Mike: I love the 110% Compression gear (I am digging the Juggler Knickers but also like the full tights and socks) as I can slide ice in and get the benefit of both ice and compression, which is just one less step. I also use “The Stick” a lot to keep my body supple and limber and to get deep into the muscles. I was getting weekly massage, too, when I was doing more mileage.
What do you typically eat/drink in the hours following a long run or race?
Karl: The most important thing anyone can do following a long run or race is to consume some form of recovery drink or food. I always drink Ultragen from First Endurance, even after short runs. It is an amazing recovery product and I feel has a lot to do with my overall recovery and performance the following day. After a long ultra, I’ll drink Ultragen two or three times in about six hours after the event, then consume food as much as I want—which is typically a lot, as I’m usually starving after long races. My fridge gets depleted rapidly. Protein is best, but honestly, anything looks good. Sometimes it’s greasy junk. I know that sounds bad, but it’s the fat that most of us crave.
Meghan: I’ve only recently started paying better attention to fueling after hard workouts and long runs, thanks to advice from nutritionist Meredith Terranova. Right after said workouts I will drink a recovery drink such as Recoverite or chocolate milk, or half a sandwich. Then after I’ve showered and relaxed a bit, I’ll eat a proper meal. I love second breakfast, or second dinner—whatever the case may be.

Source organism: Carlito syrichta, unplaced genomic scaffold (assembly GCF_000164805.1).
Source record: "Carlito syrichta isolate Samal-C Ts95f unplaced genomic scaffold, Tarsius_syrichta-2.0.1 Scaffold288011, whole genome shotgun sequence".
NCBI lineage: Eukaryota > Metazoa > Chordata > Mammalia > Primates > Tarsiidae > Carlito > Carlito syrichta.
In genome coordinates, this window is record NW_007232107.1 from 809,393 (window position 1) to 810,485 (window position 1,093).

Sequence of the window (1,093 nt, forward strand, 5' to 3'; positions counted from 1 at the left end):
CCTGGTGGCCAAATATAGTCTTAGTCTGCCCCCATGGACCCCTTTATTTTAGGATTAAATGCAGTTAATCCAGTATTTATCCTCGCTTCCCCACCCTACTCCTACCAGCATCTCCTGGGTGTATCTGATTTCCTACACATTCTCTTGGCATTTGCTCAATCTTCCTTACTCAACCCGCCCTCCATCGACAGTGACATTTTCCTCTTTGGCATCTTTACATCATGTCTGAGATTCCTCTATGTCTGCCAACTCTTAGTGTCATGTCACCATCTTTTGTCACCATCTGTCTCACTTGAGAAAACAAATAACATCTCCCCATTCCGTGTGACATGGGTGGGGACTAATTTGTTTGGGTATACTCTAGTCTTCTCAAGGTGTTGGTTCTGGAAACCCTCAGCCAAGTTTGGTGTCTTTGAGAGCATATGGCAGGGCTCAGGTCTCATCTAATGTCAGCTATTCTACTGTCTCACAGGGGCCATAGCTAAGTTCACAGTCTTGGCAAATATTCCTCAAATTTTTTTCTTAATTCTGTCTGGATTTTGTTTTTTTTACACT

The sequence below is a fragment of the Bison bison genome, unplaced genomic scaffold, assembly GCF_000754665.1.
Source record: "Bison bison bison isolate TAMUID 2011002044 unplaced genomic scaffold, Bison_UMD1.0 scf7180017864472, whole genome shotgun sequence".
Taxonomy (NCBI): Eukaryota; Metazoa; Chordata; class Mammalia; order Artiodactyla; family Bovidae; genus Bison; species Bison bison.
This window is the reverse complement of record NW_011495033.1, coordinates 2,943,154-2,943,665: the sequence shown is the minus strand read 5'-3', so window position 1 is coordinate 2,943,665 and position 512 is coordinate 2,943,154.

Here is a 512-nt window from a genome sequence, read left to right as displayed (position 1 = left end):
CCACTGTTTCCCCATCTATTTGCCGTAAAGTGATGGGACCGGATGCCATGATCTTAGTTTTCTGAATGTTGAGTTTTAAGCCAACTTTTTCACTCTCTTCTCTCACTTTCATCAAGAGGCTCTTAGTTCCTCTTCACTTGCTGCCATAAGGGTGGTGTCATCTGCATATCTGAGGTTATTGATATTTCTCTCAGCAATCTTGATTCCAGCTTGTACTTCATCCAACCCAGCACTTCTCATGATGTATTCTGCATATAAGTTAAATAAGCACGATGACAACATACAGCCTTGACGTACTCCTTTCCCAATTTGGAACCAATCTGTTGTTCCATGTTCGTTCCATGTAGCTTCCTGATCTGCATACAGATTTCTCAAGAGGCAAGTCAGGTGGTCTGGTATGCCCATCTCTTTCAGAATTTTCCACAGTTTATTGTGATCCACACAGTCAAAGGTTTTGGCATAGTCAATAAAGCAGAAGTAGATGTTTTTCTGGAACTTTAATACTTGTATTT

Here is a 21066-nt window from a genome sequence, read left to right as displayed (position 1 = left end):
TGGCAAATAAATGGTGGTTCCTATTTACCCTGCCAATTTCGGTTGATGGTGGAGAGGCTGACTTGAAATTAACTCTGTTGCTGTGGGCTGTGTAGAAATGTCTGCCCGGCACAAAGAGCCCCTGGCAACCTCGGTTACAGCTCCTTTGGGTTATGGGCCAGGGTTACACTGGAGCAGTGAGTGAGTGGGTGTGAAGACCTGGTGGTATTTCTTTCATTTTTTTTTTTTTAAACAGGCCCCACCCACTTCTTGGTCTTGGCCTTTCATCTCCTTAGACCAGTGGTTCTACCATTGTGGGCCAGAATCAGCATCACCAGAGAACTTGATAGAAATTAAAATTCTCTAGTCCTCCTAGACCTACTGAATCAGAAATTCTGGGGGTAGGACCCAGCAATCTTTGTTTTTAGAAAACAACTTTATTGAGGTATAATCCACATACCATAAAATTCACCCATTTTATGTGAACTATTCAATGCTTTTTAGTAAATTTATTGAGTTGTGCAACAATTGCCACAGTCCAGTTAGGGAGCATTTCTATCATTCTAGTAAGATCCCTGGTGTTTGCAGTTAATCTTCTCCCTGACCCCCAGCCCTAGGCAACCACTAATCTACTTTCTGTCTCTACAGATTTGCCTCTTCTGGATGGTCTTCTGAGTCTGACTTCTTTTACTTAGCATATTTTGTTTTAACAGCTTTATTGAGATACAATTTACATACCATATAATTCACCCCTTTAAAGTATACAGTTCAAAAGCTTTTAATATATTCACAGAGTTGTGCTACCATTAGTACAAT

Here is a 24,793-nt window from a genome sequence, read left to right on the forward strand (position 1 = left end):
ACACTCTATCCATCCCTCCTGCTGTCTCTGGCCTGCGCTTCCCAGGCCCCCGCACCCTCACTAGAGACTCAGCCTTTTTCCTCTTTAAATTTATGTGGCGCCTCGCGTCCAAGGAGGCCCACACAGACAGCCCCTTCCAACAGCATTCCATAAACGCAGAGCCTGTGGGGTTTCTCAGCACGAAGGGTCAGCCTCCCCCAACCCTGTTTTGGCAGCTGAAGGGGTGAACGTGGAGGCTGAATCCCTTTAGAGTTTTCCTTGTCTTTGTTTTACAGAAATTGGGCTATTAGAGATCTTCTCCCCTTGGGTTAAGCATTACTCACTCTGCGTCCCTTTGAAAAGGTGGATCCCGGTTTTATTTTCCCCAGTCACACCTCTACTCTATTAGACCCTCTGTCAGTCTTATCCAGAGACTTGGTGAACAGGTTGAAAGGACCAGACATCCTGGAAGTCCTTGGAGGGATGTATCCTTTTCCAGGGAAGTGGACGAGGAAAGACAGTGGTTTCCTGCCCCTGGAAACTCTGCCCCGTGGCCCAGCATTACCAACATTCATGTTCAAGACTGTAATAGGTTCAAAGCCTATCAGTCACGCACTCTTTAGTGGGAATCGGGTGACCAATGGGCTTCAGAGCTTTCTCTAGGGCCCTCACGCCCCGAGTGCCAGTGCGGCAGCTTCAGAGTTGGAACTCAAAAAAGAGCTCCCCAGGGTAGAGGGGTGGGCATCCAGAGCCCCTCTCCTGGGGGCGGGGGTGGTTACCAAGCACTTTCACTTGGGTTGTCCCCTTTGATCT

Jeff: Lots of organic whole foods. Mainly natural meats, organic fruits and vegetables and a few limited grains. My nutrition is relatively consistent whether before, after or between races. Basically, with food, I try to stick to an 80-20 rule. Eighty percent of the time I eat well (i.e., no processed foods), and the other 20 percent—well, I try not to sweat it too much. I’m not super strict—burger, pizza, good dark chocolate—and drinking in moderation. My one hard rule is NO fast food. During the summer, I grow an organic garden and most of my complex carbs come from rice, yams and potatoes. I have a high-end blender, so I do a lot of recovery smoothies with organic greens and raw eggs (I have a couple of organic urban chickens). I supplement essential fats and vitamin D daily, as well as a liquid herbal immune booster on a two-week-on, two-week-off cycle during heavy training blocks (or if I someone in the house is sick). One of my daily favorites—“phat” coffee. This is a concoction that includes a spoonful of unsalted, grass-fed butter, a spoonful of organic coconut oil and good local roasted coffee French-pressed—blend until frothy and enjoy. It’s full of essential fats that buffer the acidity in the coffee. With three kids and a demanding design career, if I miss anything, it’s sleep. So, I like coffee.
Michele: GU Brew, lean meat/protein (especially salmon) on a salad (kale, spinach, all the good veggies!) and fruit.